Following Part 1 published last week where we introduced the NZGBC and outlined our early involvement and renewed commitment to the Council, Part 2 gives a brief history, along with our experience of tenant/end user perspectives over the years.
Founded in 2005, the New Zealand Green Building Council became a member of the World Green Building Council a year later. It was only the sixth GBC in the world at that time. Today, there are more than 100 Green Building Councils working in regional networks – New Zealand being part of the Asia-Pacific network.
One key way that GBC helps educate the market and encourage better building practice in NZ is by using rating tools to endorse buildings that reach a level of sustainability. This timeline shows the evolution of this suite of tools:
- 2007: Green Star Office Design is launched and the first two buildings rated – the Meridian building in Wellington which we were involved with – and 80 Queen St in Auckland
- 2008: Green Star Office Built added (rating for design and construction)
- 2009: Green Star expanded to include tools covering education buildings, industrial and interiors
- 2010: Launch of Homestar, a residential tool to provide a comprehensive rating system for homes
- 2012: BASE is launched – the more accessible green building rating system specifically for Christchurch’s commercial rebuild
- 2013: NABERSNZ is launched – the energy rating tool licensed to the Energy Efficiency and Conservation Authority
Since NZGBC was founded back in 2005, it’s hard to believe that more than 10 years have passed since we saw the first waves of interest in sustainability in NZ – including a focus on green buildings.
At that time, ‘all things green’ were front-of-mind – buildings being no exception! The mid-2000's marked renewed interest in environmental issues, global warming and the need for conservation. The world had woken up to the risks that continued globalisation, pollution and unsustainable practices could have on the planet. Sustainability was increasingly a topic of conversation and public interest, coinciding with the release of Al Gore's controversial documentary in 2004, An Inconvenient Truth.
So where did green buildings come from?
Despite the views of some sceptics, green buildings didn't come from Mars! In line with the worldwide focus on sustainability, interest in green buildings developed on the back of international research and emerging best practice in many European countries.
This eventually saw owners and tenants in NZ talking about ‘green buildings’ for the first time… and the reaction from major tenants and landlords, as well as the professional advisory community, was mixed:
- Many major tenants – in particular government tenants – started asking questions about the new buildings they were leasing, how they were designed, the materials specified and energy performance and features
- Some major owners saw a potential competitive advantage in providing ‘greener’ buildings which would attract tenants and even command higher rentals and lower yields – and therefore started to adopt green features and market ‘green’ as an added value benefit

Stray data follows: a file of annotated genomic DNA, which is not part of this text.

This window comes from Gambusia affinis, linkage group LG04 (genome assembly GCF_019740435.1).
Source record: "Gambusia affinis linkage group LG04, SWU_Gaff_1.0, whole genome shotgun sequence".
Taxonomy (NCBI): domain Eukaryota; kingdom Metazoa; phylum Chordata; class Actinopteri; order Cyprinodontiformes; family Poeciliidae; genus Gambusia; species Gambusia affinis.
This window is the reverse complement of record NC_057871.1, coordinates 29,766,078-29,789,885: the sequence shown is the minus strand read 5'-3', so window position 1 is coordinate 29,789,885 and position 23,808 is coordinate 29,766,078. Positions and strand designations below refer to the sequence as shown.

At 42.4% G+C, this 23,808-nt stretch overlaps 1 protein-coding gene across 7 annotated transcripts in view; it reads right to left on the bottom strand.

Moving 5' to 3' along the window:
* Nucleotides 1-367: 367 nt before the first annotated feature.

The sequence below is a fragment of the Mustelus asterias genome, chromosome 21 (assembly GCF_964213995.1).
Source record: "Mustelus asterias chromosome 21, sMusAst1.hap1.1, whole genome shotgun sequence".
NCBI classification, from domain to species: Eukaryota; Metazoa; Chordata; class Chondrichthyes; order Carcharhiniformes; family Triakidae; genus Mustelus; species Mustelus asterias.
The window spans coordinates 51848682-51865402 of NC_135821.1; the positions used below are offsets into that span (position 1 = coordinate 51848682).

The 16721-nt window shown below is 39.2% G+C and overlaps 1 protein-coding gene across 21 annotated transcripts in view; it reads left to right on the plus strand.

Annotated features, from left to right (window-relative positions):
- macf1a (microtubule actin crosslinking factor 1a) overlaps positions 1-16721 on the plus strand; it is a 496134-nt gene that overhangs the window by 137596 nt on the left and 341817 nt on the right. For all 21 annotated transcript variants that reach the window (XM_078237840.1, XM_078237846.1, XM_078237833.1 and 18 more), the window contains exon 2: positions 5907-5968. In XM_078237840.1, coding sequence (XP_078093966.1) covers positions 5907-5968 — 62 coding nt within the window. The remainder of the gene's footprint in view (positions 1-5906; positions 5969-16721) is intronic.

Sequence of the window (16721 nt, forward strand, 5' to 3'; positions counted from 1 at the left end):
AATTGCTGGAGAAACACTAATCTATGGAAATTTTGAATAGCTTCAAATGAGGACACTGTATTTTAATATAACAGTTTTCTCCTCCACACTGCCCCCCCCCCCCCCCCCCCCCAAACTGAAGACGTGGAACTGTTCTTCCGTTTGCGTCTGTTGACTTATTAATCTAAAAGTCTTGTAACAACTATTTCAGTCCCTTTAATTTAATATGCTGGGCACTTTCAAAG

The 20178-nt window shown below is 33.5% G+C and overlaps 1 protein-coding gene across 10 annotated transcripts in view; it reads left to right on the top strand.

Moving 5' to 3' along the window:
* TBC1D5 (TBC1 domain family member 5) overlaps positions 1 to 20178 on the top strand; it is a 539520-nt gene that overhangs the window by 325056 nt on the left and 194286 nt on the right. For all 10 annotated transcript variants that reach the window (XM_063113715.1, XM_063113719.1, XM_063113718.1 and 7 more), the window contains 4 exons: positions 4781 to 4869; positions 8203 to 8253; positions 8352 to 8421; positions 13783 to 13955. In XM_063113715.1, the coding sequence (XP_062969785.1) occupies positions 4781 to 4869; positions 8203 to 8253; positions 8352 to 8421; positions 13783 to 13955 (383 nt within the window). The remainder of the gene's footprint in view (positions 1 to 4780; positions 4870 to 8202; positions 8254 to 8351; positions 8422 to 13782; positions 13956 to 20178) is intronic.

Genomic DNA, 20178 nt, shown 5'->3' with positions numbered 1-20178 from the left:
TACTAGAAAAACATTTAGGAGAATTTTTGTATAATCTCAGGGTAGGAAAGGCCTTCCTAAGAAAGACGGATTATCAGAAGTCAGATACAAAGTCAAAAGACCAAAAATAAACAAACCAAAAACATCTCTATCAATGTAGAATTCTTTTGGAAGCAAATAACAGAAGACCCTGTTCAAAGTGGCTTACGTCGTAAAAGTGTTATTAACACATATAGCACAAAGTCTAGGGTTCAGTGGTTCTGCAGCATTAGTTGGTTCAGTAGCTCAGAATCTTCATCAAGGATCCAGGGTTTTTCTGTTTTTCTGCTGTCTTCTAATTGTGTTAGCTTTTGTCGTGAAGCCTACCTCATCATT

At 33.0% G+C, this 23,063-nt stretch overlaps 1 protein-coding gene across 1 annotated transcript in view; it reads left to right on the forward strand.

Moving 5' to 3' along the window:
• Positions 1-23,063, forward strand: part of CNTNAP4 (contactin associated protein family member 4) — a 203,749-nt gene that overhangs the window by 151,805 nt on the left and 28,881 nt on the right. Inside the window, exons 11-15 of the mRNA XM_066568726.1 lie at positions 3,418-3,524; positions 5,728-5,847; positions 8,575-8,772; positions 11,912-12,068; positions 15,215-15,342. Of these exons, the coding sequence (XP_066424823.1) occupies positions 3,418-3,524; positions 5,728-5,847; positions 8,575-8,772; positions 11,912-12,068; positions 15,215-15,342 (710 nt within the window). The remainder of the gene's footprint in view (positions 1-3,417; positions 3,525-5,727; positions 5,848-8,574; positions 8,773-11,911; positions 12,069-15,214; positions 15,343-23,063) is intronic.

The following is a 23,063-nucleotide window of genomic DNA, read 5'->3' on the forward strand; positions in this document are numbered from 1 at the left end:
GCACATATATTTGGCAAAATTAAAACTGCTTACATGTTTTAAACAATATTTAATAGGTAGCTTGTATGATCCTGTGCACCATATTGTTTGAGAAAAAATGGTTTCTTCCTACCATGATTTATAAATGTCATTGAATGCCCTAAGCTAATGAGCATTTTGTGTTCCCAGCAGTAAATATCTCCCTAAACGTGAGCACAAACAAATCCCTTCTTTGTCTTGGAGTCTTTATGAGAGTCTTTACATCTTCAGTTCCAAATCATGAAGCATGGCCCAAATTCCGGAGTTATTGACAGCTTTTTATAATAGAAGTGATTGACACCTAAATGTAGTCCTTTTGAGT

- Many engineering and architectural professionals started to promote the benefits of green buildings and offer sustainability advice to owners and tenants. As a result, we saw some projects as early adopters of green technology, such as daylight and rainwater harvesting, chilled beam HVAC, solar heating, grey water/water reuse and sustainably harvested materials, recycled content, NZ content across the building fabric, building services and fitout and furniture elements
At the other end of the spectrum were the sceptics. These included landlords, tenants and others in the property sector in general who considered green buildings an over-reaction and an uneconomic cost premium. Raising these types of issues with landlords was breaking new ground, with many traditional landlords and institutional owners reluctant to adopt any new features or listen to tenants on the design of their buildings!
I believe the early years were very much a learning process for the industry. From a tenant perspective, it has been about understanding where they should focus their efforts and get best value for money, rather than being too prescriptive or ideological in their needs.
Over time, we've seen a relaxing of some of the prescribed thinking initially adopted by tenants and a more practical focus on what makes a difference to ‘quality of life’ within a building – while also saving money and making sense. This is the pragmatic approach we have generally used at TwentyTwo to give considered, independent advice to our clients.
So, this first decade has really been about the adoption of green technology as a standard offering for new – and more recently refurbished buildings – along with an increase in overall building quality over the same period.
Part 3 will focus on the future of NZGBC and what it offers organisations, plus tools like NABERSNZ and the Performance Leasing Guide.
NZGBC is celebrating World Green Building Week this week with events in Auckland, Wellington and Christchurch. Find out more about these events.